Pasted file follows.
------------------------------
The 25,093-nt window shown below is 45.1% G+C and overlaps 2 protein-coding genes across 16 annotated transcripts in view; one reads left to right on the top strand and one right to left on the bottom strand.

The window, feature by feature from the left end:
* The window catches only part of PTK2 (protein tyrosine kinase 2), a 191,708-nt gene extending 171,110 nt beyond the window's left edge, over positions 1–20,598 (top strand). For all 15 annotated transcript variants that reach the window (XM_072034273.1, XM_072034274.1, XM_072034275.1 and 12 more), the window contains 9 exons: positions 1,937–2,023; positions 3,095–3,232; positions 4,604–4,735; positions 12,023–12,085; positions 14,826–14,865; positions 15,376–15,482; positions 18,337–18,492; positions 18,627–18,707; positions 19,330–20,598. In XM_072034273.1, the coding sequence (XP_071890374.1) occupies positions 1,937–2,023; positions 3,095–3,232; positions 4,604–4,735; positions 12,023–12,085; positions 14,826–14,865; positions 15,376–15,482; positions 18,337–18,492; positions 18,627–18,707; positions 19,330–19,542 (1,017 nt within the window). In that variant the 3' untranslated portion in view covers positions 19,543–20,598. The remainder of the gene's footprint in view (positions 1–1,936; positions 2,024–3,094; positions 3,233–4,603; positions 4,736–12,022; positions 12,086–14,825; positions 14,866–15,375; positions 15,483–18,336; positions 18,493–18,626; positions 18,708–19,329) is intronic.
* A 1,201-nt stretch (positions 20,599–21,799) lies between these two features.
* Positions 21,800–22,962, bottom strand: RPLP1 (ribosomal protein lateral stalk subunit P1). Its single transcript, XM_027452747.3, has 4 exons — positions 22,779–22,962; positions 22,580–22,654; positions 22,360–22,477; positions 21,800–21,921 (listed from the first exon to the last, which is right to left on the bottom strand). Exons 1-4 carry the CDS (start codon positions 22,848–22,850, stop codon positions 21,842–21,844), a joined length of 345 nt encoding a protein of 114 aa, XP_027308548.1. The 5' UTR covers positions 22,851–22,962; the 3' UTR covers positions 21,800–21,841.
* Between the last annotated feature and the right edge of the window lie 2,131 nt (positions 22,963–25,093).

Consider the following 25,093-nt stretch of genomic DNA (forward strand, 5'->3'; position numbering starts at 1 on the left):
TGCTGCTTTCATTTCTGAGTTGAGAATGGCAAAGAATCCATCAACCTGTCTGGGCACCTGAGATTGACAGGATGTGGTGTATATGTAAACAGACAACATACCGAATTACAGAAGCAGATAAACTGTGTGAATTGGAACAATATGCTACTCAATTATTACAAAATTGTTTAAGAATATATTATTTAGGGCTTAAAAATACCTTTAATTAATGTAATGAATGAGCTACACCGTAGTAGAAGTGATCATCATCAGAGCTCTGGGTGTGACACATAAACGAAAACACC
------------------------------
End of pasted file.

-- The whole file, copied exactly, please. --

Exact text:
The 25,093-nt window shown below is 45.1% G+C and overlaps 2 protein-coding genes across 16 annotated transcripts in view; one reads left to right on the top strand and one right to left on the bottom strand.

The window, feature by feature from the left end:
* The window catches only part of PTK2 (protein tyrosine kinase 2), a 191,708-nt gene extending 171,110 nt beyond the window's left edge, over positions 1–20,598 (top strand). For all 15 annotated transcript variants that reach the window (XM_072034273.1, XM_072034274.1, XM_072034275.1 and 12 more), the window contains 9 exons: positions 1,937–2,023; positions 3,095–3,232; positions 4,604–4,735; positions 12,023–12,085; positions 14,826–14,865; positions 15,376–15,482; positions 18,337–18,492; positions 18,627–18,707; positions 19,330–20,598. In XM_072034273.1, the coding sequence (XP_071890374.1) occupies positions 1,937–2,023; positions 3,095–3,232; positions 4,604–4,735; positions 12,023–12,085; positions 14,826–14,865; positions 15,376–15,482; positions 18,337–18,492; positions 18,627–18,707; positions 19,330–19,542 (1,017 nt within the window). In that variant the 3' untranslated portion in view covers positions 19,543–20,598. The remainder of the gene's footprint in view (positions 1–1,936; positions 2,024–3,094; positions 3,233–4,603; positions 4,736–12,022; positions 12,086–14,825; positions 14,866–15,375; positions 15,483–18,336; positions 18,493–18,626; positions 18,708–19,329) is intronic.
* A 1,201-nt stretch (positions 20,599–21,799) lies between these two features.
* Positions 21,800–22,962, bottom strand: RPLP1 (ribosomal protein lateral stalk subunit P1). Its single transcript, XM_027452747.3, has 4 exons — positions 22,779–22,962; positions 22,580–22,654; positions 22,360–22,477; positions 21,800–21,921 (listed from the first exon to the last, which is right to left on the bottom strand). Exons 1-4 carry the CDS (start codon positions 22,848–22,850, stop codon positions 21,842–21,844), a joined length of 345 nt encoding a protein of 114 aa, XP_027308548.1. The 5' UTR covers positions 22,851–22,962; the 3' UTR covers positions 21,800–21,841.
* Between the last annotated feature and the right edge of the window lie 2,131 nt (positions 22,963–25,093).

Consider the following 25,093-nt stretch of genomic DNA (forward strand, 5'->3'; position numbering starts at 1 on the left):
TGCTGCTTTCATTTCTGAGTTGAGAATGGCAAAGAATCCATCAACCTGTCTGGGCACCTGAGATTGACAGGATGTGGTGTATATGTAAACAGACAACATACCGAATTACAGAAGCAGATAAACTGTGTGAATTGGAACAATATGCTACTCAATTATTACAAAATTGTTTAAGAATATATTATTTAGGGCTTAAAAATACCTTTAATTAATGTAATGAATGAGCTACACCGTAGTAGAAGTGATCATCATCAGAGCTCTGGGTGTGACACATAAACGAAAACACC